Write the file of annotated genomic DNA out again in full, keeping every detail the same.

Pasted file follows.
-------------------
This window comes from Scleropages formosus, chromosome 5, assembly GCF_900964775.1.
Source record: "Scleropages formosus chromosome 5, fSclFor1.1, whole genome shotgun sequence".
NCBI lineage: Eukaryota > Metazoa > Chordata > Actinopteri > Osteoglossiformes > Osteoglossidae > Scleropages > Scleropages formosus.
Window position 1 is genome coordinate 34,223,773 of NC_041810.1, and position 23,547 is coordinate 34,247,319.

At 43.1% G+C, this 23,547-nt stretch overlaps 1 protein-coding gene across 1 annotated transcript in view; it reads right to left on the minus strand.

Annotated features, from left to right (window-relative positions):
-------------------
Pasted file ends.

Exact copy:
This window comes from Scleropages formosus, chromosome 5, assembly GCF_900964775.1.
Source record: "Scleropages formosus chromosome 5, fSclFor1.1, whole genome shotgun sequence".
NCBI lineage: Eukaryota > Metazoa > Chordata > Actinopteri > Osteoglossiformes > Osteoglossidae > Scleropages > Scleropages formosus.
Window position 1 is genome coordinate 34,223,773 of NC_041810.1, and position 23,547 is coordinate 34,247,319.

At 43.1% G+C, this 23,547-nt stretch overlaps 1 protein-coding gene across 1 annotated transcript in view; it reads right to left on the minus strand.

Annotated features, from left to right (window-relative positions):